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Judge rules estranged Muslim wife’s Sharia marriage is NOT VALID


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Judge rules estranged Muslim wife’s Sharia marriage is NOT VALID under English Law in landmark High Court ruling – leaving her a ‘limited’ claim on his cash and property in divorce row

  • Nasreen Akhter wanted a divorce from her husband Mohammed Shabaz Khan
  • But Court of Appeal rules no divorce can be granted if marriage was not lawful 
  • Couple didn’t have civil ceremony after Sharia marriage ‘had no legal effect’ 
  • Landmark ruling has implications for people of faiths such as Hindus and Sikhs
  • Mrs Akhtar won 2018 High Court case –  is expected to appeal to Supreme Court 

A Muslim woman’s Sharia marriage to a property developer in a London restaurant 22 years ago was not valid under English law so she only has a ‘limited’ claim to his cash, property and pensions, senior judges ruled today. 

Nasreen Akhter wanted a divorce from her husband Mohammed Shabaz Khan who she married in a religious ‘nikah’ ceremony carried out by an imam in 1998.

But in a landmark ruling in London today three family judges said the English courts did not recognise their Sharia marriage saying it ‘had no legal effect’.

The judgment means Mrs Akhtar is powerless to claim significant sums of money or property from Mr Khan in the same way a legally married woman can because they did not also have a legal civil ceremony as well. 

Mrs Akhter is expected to appeal to the Supreme Court in a case that has major implications for people of other faiths including Hindus and Sikhs.

Leading family law barrister Camini Kumar told MailOnline even though they have four children and lived together for almost two decades she will have ‘limited’ claims to his assets.

She said: ‘The judgment confirms that when their relationship breaks down these women cannot make the financial claims against their husband that they would be entitled to if they had married in a qualifying ceremony. They are to be treated as any other cohabiting couple in the eyes of the family court.’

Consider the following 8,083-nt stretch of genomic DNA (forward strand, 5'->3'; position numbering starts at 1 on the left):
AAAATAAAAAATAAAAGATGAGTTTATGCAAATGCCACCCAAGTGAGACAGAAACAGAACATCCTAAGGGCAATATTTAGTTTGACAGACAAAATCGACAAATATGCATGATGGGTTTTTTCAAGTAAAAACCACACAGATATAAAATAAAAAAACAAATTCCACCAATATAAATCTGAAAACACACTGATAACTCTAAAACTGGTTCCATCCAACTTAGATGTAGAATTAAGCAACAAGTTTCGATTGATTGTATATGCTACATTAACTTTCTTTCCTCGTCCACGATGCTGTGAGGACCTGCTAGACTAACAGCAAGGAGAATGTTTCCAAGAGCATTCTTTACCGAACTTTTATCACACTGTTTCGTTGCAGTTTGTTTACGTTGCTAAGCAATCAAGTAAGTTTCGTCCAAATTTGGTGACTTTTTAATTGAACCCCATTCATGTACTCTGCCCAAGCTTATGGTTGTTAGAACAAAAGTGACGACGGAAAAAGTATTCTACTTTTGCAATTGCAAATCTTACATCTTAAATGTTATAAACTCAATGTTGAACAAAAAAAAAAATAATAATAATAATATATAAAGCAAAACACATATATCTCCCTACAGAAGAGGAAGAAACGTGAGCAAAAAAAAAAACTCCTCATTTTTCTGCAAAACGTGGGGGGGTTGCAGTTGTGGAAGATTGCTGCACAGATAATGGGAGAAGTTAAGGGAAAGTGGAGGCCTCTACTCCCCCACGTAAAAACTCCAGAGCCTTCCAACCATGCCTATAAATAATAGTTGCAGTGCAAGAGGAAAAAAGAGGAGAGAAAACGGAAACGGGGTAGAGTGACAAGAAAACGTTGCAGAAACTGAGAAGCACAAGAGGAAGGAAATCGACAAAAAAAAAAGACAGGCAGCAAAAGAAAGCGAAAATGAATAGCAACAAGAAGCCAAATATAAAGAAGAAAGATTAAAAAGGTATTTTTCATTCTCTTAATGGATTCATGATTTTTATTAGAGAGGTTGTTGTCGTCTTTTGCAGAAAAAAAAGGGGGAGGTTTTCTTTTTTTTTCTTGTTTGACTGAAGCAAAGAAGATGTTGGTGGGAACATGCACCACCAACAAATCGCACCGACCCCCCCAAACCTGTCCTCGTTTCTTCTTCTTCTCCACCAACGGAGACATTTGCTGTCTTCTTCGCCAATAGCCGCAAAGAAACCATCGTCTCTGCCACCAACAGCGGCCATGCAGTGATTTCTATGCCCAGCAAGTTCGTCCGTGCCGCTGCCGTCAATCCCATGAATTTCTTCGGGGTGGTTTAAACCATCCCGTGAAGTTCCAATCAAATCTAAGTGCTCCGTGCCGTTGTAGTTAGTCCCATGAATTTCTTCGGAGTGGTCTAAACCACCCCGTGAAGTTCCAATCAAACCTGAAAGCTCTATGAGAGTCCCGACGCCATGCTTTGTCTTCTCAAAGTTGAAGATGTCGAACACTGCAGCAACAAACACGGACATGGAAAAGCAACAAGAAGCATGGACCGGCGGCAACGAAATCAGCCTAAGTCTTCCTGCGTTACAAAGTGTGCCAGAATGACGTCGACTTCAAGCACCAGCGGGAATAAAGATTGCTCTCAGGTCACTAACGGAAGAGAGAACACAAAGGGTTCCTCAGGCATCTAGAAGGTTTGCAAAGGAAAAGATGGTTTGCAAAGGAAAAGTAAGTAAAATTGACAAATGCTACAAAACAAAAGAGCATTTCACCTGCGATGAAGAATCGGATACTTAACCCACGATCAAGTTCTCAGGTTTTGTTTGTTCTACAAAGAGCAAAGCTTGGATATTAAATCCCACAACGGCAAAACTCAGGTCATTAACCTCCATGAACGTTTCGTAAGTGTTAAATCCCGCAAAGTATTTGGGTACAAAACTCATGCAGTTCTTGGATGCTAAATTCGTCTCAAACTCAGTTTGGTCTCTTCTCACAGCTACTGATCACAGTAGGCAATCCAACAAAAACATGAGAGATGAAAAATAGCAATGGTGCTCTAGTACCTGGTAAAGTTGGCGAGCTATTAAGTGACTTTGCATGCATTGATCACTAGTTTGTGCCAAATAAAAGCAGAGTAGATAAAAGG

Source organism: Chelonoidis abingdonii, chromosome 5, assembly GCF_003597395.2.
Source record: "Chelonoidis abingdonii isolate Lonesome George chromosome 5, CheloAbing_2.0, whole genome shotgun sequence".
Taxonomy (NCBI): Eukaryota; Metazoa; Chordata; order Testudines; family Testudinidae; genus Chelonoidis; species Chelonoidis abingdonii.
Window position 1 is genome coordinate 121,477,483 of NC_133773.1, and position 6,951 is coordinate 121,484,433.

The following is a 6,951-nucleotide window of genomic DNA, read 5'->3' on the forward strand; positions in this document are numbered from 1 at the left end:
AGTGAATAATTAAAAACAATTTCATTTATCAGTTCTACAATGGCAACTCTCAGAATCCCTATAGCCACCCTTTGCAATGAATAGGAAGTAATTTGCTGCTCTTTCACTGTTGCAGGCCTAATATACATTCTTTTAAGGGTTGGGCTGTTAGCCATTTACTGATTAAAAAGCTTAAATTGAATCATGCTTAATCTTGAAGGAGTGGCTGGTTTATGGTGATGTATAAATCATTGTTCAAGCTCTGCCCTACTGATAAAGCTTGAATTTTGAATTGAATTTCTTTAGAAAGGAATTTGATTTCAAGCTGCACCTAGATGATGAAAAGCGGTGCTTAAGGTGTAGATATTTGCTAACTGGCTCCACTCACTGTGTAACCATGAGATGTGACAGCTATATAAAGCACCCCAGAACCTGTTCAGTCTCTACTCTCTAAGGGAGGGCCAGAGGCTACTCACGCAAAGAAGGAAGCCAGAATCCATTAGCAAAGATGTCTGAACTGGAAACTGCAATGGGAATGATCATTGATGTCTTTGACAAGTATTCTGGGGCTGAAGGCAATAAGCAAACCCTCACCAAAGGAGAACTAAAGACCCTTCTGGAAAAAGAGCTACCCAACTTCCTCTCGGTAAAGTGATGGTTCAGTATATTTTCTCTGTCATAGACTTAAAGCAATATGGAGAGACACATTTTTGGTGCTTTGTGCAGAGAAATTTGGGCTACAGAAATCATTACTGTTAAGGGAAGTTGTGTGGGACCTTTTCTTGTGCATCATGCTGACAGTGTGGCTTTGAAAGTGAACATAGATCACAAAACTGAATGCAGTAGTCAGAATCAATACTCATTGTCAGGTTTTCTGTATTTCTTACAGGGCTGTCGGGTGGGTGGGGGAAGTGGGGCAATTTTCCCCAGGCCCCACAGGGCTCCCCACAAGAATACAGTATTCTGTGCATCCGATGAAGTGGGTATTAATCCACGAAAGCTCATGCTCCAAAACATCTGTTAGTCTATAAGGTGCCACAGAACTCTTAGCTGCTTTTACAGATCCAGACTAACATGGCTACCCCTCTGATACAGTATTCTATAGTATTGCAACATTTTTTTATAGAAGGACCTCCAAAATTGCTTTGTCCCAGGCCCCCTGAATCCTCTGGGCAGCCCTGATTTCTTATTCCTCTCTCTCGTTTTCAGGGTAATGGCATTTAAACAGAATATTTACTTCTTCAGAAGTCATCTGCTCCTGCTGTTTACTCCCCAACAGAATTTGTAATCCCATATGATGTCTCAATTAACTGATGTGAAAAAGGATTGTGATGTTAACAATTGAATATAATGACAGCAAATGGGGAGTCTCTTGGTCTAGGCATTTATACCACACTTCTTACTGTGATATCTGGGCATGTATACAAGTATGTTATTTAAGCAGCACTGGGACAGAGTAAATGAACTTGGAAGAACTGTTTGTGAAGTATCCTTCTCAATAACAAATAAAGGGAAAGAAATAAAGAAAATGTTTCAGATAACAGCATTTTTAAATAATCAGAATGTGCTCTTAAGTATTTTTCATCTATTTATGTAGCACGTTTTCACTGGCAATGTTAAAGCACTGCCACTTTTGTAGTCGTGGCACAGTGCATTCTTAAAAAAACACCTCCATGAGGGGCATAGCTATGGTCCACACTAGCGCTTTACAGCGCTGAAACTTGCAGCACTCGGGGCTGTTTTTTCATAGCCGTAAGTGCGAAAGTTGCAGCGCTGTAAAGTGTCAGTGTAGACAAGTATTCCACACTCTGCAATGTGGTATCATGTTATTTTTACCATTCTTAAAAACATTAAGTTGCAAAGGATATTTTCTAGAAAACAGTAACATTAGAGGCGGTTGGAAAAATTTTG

Mohammed Shabaz Khan had argued she couldn't have a divorce on the basis that they are 'not legally married' in the first place because they are married 'under Sharia law only'.

Nasreen Akhter wanted a divorce from her husband Mohammed Shabaz Khan (both pictured in 2018) who she married in a religious ‘nikah’ ceremony in 1998 – today the Court of Appeal ruled they can’t divorce because they were never legally married

She added: ‘There are some women who are married in Islamic ceremonies who believe they are married not only in the eyes of their communities but also under the law. There are others who participate in Islamic ceremonies relying on their husband’s promise that there will be a civil registration afterwards which then never materialises’. 

The warring estranged couple went to the High Court in 2018 after Mrs Akhtar petitioned for divorce after their relationship broke down in 2016.

The couple, both of Pakistani heritage, chose to marry at a restaurant in Southall, west London, in a religious ceremony carried out by an imam with 150 family and friends as guests.

Mrs Akhter, who is a solicitor, also wanted a civil ceremony but claimed her husband refused when they lived together in Pinner, Middlesex.    

She told the High Court that Mr Khan had become her ‘husband’ and he had considered her his ‘wife’.

‘From my limited understanding of Islam at the time it did comply with all the requirements,’ she said.

She added ‘I saw him as my husband. There was no question in my mind at all. He always introduced me as his wife’.  

But Mr Khan had argued she couldn’t have a divorce on the basis that they are ‘not legally married’ in the first place because they are married ‘under Sharia law only’.

The High Court ruled two years ago that Mrs Akhtar was right and their union should be recognised because their vows had similar expectations of a British marriage contract.

But today the Court of Appeal overturned the decision and said the wedding was ‘a non-qualifying ceremony’ because it was not performed in a building registered for weddings, no certificates had been issued and no registrar was present – meaning the marriage is ‘invalid’.  

Read more at DailyMail.co.uk


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